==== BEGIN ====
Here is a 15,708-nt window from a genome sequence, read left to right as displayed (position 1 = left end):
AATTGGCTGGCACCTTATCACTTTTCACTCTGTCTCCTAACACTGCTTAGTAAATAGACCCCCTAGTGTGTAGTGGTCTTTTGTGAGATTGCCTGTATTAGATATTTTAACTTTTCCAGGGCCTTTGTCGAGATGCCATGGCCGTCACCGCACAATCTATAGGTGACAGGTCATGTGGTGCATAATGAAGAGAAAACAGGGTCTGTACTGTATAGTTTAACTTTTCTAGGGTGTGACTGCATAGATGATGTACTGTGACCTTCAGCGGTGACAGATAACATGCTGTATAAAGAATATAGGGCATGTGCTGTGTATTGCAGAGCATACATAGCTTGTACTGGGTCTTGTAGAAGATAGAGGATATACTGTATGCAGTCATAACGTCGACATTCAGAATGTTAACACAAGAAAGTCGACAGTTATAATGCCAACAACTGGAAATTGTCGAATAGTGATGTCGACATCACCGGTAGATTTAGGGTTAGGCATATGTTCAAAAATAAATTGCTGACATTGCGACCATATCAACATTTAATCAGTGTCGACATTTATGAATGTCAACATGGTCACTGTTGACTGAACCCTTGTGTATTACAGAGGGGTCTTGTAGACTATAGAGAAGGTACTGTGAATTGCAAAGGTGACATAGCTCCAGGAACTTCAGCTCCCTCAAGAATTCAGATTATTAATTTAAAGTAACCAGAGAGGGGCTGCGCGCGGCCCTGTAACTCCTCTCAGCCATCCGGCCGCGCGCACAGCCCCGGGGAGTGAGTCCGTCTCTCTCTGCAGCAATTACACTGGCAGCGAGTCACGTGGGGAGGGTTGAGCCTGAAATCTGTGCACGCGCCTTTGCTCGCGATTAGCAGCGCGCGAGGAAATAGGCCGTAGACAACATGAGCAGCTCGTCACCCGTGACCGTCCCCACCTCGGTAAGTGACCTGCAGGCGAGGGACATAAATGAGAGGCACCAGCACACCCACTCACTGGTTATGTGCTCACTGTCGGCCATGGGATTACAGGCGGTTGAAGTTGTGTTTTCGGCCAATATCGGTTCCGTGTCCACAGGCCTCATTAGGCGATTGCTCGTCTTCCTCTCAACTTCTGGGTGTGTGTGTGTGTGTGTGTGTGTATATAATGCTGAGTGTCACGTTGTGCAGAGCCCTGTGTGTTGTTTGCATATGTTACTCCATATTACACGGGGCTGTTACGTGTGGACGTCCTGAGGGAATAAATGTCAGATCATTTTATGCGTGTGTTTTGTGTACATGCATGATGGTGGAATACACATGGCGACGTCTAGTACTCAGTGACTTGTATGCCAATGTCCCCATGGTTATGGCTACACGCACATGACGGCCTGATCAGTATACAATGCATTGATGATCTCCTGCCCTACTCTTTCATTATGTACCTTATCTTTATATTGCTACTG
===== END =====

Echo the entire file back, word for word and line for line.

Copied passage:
Here is a 15,708-nt window from a genome sequence, read left to right as displayed (position 1 = left end):
AATTGGCTGGCACCTTATCACTTTTCACTCTGTCTCCTAACACTGCTTAGTAAATAGACCCCCTAGTGTGTAGTGGTCTTTTGTGAGATTGCCTGTATTAGATATTTTAACTTTTCCAGGGCCTTTGTCGAGATGCCATGGCCGTCACCGCACAATCTATAGGTGACAGGTCATGTGGTGCATAATGAAGAGAAAACAGGGTCTGTACTGTATAGTTTAACTTTTCTAGGGTGTGACTGCATAGATGATGTACTGTGACCTTCAGCGGTGACAGATAACATGCTGTATAAAGAATATAGGGCATGTGCTGTGTATTGCAGAGCATACATAGCTTGTACTGGGTCTTGTAGAAGATAGAGGATATACTGTATGCAGTCATAACGTCGACATTCAGAATGTTAACACAAGAAAGTCGACAGTTATAATGCCAACAACTGGAAATTGTCGAATAGTGATGTCGACATCACCGGTAGATTTAGGGTTAGGCATATGTTCAAAAATAAATTGCTGACATTGCGACCATATCAACATTTAATCAGTGTCGACATTTATGAATGTCAACATGGTCACTGTTGACTGAACCCTTGTGTATTACAGAGGGGTCTTGTAGACTATAGAGAAGGTACTGTGAATTGCAAAGGTGACATAGCTCCAGGAACTTCAGCTCCCTCAAGAATTCAGATTATTAATTTAAAGTAACCAGAGAGGGGCTGCGCGCGGCCCTGTAACTCCTCTCAGCCATCCGGCCGCGCGCACAGCCCCGGGGAGTGAGTCCGTCTCTCTCTGCAGCAATTACACTGGCAGCGAGTCACGTGGGGAGGGTTGAGCCTGAAATCTGTGCACGCGCCTTTGCTCGCGATTAGCAGCGCGCGAGGAAATAGGCCGTAGACAACATGAGCAGCTCGTCACCCGTGACCGTCCCCACCTCGGTAAGTGACCTGCAGGCGAGGGACATAAATGAGAGGCACCAGCACACCCACTCACTGGTTATGTGCTCACTGTCGGCCATGGGATTACAGGCGGTTGAAGTTGTGTTTTCGGCCAATATCGGTTCCGTGTCCACAGGCCTCATTAGGCGATTGCTCGTCTTCCTCTCAACTTCTGGGTGTGTGTGTGTGTGTGTGTGTGTATATAATGCTGAGTGTCACGTTGTGCAGAGCCCTGTGTGTTGTTTGCATATGTTACTCCATATTACACGGGGCTGTTACGTGTGGACGTCCTGAGGGAATAAATGTCAGATCATTTTATGCGTGTGTTTTGTGTACATGCATGATGGTGGAATACACATGGCGACGTCTAGTACTCAGTGACTTGTATGCCAATGTCCCCATGGTTATGGCTACACGCACATGACGGCCTGATCAGTATACAATGCATTGATGATCTCCTGCCCTACTCTTTCATTATGTACCTTATCTTTATATTGCTACTG